A BOOK REVIEW BY ALEX GRANT
Author / James Patterson /
Little, Brown & Company
Pub: April 2003 /
Hard Covers @ $41.95 CAN.
Pattersons latest thriller THE LAKE HOUSE is a sequel to his 11th
book WHEN THE W IND BLOWS resuming the agonising ordeal of a group of
winged children, mutants who have been adopted by veterinarian Dr.Frannie
ONeill and Thomas Kit Brennan a lawyer and former
FBI agent. The six junior birdmen are led my Max a beautiful
young girl and in the opening pages ONeill and Brennan lose custody
of the unorthodox flock to the childrens natural parents. The
media hound these freaks who lives are constantly at risk
and who are bullied by normal kids whilst their birth parents
fail entirely to understand the true nature and origin of their curious
offspring. For behind the scenes lurks a callous murderous modern-day
The evil genius who is responsible for this dizzying circus is Dr.Ethan
Kane, Chief of Surgery at Liberty General Hospital and a monster in
keeping with H.G.Wells Dr. Moreau pursuing his appalling Resurrection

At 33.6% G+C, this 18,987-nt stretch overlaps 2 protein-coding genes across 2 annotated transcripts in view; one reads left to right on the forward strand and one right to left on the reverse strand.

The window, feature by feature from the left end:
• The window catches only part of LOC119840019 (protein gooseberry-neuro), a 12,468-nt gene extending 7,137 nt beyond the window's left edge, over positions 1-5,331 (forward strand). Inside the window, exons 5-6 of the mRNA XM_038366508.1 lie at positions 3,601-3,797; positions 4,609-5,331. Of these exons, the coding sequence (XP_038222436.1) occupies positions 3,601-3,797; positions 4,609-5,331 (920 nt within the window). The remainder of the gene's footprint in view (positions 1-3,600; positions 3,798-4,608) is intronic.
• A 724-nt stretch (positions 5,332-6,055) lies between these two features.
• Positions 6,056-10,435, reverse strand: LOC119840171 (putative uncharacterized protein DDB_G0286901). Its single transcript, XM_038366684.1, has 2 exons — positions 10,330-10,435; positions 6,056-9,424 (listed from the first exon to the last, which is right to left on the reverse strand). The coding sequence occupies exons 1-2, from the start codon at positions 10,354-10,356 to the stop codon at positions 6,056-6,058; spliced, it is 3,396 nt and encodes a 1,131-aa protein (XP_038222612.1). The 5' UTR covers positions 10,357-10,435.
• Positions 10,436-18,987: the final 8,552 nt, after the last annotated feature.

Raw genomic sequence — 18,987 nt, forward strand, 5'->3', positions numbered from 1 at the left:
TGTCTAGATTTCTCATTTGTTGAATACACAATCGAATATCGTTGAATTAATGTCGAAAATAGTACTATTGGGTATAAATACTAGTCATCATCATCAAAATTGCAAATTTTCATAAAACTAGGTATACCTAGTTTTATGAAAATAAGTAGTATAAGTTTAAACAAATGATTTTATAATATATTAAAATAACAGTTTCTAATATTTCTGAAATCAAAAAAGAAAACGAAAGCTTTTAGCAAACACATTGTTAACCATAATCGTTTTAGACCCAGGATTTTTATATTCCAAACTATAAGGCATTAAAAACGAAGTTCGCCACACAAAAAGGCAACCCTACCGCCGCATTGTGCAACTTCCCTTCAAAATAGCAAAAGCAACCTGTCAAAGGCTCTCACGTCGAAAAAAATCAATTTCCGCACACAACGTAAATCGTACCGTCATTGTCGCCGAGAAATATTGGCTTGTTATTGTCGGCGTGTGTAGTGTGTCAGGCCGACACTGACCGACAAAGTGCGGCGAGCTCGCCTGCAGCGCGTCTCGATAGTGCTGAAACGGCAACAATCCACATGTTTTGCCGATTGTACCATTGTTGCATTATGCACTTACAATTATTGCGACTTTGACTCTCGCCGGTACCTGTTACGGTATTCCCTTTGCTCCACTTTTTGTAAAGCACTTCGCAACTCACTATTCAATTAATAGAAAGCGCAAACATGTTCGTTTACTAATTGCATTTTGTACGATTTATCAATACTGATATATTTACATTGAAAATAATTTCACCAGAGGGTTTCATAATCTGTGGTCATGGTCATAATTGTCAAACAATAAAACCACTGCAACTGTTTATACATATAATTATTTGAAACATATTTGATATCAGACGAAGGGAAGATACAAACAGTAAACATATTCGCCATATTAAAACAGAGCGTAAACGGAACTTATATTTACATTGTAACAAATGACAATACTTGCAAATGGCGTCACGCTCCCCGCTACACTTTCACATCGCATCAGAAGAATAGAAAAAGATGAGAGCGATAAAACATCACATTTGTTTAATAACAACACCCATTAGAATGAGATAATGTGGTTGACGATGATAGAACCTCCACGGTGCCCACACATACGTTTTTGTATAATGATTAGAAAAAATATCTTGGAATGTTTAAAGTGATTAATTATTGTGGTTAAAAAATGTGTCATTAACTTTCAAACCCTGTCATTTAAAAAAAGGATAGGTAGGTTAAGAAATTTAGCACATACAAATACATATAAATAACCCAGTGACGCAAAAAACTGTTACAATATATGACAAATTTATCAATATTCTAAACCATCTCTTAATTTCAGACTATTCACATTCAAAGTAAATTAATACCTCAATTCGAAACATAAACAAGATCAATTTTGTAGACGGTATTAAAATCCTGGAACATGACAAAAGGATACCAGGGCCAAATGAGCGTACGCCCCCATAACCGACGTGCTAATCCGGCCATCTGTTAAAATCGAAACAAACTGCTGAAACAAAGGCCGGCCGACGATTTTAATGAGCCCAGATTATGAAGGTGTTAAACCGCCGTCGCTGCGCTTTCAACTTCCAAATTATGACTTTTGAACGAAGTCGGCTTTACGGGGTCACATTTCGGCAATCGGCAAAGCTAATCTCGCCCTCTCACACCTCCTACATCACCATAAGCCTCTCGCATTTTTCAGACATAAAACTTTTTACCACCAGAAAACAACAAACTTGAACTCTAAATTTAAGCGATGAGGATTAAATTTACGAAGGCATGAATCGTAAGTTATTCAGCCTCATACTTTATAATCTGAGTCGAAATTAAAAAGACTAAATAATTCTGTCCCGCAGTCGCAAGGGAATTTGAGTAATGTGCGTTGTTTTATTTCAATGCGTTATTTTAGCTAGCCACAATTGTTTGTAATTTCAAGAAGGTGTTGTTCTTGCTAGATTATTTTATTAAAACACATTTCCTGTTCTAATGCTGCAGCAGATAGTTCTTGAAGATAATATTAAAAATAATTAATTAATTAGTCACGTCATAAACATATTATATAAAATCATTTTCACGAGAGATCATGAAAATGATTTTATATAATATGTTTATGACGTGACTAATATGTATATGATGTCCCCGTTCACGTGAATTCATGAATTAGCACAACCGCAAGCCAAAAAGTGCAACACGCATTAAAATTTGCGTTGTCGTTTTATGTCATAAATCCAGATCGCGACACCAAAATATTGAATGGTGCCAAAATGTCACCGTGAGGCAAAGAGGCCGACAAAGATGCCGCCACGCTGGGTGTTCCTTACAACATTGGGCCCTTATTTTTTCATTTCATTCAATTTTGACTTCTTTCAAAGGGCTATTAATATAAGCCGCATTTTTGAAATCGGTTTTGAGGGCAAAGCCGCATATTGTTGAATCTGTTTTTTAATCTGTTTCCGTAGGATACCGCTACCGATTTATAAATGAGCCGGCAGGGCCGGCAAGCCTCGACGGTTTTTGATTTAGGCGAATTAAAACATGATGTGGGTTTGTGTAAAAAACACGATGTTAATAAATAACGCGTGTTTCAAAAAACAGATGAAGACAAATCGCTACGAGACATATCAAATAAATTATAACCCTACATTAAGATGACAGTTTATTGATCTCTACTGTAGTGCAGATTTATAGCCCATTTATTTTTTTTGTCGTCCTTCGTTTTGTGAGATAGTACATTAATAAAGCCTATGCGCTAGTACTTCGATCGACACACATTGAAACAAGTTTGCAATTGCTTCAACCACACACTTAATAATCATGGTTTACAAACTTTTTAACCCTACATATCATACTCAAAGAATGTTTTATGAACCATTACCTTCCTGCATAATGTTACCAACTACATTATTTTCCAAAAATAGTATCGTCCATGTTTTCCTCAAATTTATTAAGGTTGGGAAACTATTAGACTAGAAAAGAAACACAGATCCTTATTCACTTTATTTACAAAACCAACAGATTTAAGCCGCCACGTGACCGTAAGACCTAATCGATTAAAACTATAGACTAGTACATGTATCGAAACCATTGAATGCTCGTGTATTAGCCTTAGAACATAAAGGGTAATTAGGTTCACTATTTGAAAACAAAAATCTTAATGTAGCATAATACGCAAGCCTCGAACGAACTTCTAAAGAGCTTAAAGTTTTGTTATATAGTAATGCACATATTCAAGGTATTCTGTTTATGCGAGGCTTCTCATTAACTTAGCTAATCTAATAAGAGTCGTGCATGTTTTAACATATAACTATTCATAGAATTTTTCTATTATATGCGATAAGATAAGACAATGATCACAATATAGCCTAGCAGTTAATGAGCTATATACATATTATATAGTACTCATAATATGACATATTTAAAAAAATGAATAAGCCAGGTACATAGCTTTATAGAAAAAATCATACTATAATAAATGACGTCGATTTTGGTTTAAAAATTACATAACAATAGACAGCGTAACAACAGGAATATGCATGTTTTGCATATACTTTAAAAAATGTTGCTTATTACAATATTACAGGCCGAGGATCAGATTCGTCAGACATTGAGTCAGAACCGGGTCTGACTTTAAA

Project. A madman who will stop at nothing to realise his demented lifework.
He wants to kidnap the flock but is frustrated by Max their leader.
As usual with such larger-than-life villains Dr. Kane never invites
suspicion as he slaughters the innocent in his operating theatre with
A Steven Spielberg type update of James Barries classic PETER
PAN Pattersons new novel is far too strenuous in its unconvincing
efforts to tune into the teen zeitgeist of modern America wanting desperately
to humanise these feisty mutants and bring their curious
co-existence with humans into a recognizable day-to-day perspective.
But the adults surrounding them are all paper-thin stock figures in
the most dumbed-down Stephen King- Dean Koontz manner of storytelling
and they fail to convince the reader of either their goodwill or their
malice. Author Patterson suggests that these fictional events he depicts
so prosaically could actually take place in our own lifetimes. His narrative
and dialogue would have to be a great deal more eloquent and his characters
a great deal more articulate to persuade me for a single second that
this could be plausible in the slightest degree.
© Alex Grant May 2003
all rights reserved